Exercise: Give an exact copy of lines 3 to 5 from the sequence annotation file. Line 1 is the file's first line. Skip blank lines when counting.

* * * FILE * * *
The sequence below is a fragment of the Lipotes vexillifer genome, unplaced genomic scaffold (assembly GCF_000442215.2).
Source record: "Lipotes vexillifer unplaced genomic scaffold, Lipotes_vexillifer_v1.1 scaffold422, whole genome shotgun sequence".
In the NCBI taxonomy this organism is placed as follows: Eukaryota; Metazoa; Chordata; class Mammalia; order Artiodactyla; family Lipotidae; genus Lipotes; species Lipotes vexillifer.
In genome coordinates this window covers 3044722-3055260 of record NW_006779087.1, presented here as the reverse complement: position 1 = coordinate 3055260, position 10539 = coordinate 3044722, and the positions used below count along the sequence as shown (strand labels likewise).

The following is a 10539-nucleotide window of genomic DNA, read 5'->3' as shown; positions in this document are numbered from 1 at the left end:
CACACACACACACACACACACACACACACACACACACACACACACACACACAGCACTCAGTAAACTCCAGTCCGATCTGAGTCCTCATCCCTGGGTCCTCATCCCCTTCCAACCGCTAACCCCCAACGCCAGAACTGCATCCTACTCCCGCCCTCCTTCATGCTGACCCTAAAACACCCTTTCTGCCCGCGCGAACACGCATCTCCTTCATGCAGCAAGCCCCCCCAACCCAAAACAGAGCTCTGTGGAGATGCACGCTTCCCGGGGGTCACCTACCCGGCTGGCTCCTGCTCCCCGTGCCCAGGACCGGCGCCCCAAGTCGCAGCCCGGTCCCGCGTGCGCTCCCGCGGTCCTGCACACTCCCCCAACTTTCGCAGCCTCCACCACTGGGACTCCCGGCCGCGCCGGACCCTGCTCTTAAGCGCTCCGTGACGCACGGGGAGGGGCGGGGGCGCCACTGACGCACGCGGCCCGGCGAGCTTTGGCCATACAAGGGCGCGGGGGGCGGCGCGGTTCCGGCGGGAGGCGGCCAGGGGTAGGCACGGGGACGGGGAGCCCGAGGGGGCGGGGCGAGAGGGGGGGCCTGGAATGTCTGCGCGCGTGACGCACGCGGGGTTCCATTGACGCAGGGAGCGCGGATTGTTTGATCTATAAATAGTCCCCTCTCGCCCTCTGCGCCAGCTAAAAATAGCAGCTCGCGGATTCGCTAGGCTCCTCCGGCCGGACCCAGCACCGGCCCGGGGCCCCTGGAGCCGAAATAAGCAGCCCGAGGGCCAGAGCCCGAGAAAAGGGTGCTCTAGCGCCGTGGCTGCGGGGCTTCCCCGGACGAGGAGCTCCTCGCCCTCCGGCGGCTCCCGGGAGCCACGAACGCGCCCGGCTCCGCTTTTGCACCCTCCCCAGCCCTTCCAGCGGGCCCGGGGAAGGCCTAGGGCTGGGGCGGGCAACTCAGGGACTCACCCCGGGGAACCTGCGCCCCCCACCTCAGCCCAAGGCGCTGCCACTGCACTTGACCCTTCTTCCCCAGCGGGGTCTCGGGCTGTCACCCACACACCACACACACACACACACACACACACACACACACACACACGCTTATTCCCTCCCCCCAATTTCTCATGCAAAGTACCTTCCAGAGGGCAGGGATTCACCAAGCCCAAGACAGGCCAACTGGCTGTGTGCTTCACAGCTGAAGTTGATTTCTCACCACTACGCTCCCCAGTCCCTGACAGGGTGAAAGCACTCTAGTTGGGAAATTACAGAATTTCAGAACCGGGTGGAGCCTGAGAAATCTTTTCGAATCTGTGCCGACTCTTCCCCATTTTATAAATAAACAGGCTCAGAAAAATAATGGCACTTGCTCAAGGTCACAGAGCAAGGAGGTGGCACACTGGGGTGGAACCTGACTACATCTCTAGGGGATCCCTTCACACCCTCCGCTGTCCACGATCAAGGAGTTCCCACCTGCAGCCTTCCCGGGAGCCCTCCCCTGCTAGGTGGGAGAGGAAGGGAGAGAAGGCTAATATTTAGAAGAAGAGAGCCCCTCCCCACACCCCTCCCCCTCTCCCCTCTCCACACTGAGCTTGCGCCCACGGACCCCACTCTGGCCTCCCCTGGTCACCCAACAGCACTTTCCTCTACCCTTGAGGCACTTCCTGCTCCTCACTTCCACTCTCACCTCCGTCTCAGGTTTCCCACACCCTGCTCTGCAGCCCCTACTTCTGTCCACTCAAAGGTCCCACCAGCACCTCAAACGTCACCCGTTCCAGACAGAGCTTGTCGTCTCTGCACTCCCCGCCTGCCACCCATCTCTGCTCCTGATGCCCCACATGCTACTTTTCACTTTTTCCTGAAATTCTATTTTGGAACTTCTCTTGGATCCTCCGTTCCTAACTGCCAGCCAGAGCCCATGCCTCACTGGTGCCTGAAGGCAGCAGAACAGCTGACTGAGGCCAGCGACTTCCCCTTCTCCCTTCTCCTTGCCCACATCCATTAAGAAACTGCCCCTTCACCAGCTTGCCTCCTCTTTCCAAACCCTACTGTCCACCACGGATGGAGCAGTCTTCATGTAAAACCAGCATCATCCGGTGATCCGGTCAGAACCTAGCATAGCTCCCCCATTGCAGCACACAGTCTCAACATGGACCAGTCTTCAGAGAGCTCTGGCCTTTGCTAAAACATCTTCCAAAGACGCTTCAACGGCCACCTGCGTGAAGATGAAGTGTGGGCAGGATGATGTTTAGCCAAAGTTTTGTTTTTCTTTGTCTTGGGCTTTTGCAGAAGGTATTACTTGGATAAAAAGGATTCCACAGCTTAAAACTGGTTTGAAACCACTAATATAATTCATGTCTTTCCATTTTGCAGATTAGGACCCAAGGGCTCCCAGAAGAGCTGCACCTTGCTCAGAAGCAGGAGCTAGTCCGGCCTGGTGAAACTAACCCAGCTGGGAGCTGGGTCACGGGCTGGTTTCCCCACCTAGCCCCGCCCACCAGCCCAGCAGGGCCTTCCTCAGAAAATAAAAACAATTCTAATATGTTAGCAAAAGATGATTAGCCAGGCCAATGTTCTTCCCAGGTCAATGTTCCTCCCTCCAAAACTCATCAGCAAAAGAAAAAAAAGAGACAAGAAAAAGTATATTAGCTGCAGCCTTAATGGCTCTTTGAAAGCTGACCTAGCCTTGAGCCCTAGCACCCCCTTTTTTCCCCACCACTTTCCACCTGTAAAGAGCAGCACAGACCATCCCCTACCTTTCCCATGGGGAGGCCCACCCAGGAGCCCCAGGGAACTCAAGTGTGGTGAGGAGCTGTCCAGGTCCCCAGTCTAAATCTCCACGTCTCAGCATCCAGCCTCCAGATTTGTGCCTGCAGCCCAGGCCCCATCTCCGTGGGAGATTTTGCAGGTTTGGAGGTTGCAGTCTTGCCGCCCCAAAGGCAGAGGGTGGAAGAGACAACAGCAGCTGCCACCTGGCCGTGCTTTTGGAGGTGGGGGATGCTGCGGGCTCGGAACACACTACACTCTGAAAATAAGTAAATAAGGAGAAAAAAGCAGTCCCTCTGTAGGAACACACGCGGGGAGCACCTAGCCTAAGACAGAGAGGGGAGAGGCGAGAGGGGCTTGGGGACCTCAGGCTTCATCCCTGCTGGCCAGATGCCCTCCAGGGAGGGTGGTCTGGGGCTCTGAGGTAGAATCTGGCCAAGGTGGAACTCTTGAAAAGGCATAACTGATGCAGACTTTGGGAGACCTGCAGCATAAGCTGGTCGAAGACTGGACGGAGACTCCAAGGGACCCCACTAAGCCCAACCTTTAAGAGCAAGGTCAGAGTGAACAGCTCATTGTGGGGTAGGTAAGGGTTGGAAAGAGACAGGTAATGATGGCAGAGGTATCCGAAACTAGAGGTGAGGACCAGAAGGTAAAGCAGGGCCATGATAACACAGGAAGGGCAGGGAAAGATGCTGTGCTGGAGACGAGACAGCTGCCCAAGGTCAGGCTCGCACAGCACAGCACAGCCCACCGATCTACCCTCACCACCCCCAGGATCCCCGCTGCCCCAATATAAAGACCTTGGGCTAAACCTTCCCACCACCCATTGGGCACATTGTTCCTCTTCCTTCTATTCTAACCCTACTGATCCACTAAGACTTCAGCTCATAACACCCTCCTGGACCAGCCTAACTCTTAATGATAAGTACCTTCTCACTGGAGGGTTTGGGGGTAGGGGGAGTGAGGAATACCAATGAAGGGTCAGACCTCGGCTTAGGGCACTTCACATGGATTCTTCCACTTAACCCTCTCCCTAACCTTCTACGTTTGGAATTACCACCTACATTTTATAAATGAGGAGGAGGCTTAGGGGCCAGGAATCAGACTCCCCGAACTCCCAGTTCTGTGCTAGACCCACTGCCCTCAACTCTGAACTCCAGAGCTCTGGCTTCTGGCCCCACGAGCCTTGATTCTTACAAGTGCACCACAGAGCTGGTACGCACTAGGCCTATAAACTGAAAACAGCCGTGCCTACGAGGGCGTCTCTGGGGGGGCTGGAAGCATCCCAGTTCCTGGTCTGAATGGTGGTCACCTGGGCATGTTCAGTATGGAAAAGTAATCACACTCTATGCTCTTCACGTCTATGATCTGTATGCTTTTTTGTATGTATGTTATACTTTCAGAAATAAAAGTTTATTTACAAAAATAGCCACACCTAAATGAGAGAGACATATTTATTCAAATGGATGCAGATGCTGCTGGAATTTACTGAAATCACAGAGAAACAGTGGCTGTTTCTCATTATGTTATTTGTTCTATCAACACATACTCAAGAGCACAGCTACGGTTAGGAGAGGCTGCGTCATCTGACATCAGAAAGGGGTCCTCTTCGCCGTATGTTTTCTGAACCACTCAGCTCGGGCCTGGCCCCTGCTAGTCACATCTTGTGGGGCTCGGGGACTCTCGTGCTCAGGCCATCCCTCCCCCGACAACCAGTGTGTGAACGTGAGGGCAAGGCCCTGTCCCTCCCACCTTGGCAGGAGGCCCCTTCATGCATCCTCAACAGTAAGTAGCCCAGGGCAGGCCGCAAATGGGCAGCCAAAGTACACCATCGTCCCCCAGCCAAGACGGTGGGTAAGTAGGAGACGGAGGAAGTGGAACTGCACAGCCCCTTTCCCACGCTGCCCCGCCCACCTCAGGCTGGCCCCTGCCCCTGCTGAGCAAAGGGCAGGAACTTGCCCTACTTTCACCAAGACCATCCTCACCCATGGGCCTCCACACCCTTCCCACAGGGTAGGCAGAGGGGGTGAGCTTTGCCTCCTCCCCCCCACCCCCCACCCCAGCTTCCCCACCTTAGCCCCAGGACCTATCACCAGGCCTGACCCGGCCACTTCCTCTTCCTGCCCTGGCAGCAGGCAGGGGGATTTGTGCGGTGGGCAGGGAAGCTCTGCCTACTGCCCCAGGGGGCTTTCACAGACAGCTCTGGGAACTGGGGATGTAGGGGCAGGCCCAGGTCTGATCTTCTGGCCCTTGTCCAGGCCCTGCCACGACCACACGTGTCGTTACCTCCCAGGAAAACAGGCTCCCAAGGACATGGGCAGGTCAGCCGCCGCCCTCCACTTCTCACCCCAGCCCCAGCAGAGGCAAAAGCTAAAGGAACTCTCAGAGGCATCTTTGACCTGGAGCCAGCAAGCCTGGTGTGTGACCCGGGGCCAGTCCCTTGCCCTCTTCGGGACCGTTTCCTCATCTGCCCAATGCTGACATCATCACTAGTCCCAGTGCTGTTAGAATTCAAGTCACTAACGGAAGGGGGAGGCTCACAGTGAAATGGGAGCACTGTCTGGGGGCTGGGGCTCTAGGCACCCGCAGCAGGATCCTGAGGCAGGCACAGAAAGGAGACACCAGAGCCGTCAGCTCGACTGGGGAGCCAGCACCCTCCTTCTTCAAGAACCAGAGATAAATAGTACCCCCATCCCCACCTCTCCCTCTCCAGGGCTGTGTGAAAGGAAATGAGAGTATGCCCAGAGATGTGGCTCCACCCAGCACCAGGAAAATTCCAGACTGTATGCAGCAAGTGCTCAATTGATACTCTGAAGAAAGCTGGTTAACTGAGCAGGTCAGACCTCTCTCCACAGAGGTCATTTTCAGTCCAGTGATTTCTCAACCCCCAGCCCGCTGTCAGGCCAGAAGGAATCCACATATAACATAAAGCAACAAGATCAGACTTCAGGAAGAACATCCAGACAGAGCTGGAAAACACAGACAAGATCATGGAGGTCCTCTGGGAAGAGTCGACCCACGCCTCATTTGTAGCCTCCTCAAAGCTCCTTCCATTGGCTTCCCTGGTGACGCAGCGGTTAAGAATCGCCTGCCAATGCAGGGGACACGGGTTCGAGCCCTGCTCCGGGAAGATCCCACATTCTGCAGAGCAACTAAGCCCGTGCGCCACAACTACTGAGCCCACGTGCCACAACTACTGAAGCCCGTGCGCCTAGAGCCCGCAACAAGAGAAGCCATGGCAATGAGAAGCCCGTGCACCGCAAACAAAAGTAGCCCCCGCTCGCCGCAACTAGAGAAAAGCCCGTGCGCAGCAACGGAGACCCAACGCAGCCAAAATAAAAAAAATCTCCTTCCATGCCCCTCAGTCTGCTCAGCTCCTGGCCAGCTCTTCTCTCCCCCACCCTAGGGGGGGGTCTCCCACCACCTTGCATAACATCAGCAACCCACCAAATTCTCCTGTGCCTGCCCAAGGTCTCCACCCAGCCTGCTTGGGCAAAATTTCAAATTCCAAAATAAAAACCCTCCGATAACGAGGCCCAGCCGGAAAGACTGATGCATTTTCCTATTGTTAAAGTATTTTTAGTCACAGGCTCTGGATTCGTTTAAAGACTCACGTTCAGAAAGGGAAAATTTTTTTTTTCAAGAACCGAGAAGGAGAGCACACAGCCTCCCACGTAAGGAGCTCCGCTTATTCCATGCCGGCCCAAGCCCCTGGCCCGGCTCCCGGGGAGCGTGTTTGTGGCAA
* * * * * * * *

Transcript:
In the NCBI taxonomy this organism is placed as follows: Eukaryota; Metazoa; Chordata; class Mammalia; order Artiodactyla; family Lipotidae; genus Lipotes; species Lipotes vexillifer.
In genome coordinates this window covers 3044722-3055260 of record NW_006779087.1, presented here as the reverse complement: position 1 = coordinate 3055260, position 10539 = coordinate 3044722, and the positions used below count along the sequence as shown (strand labels likewise).

The following is a 10539-nucleotide window of genomic DNA, read 5'->3' as shown; positions in this document are numbered from 1 at the left end: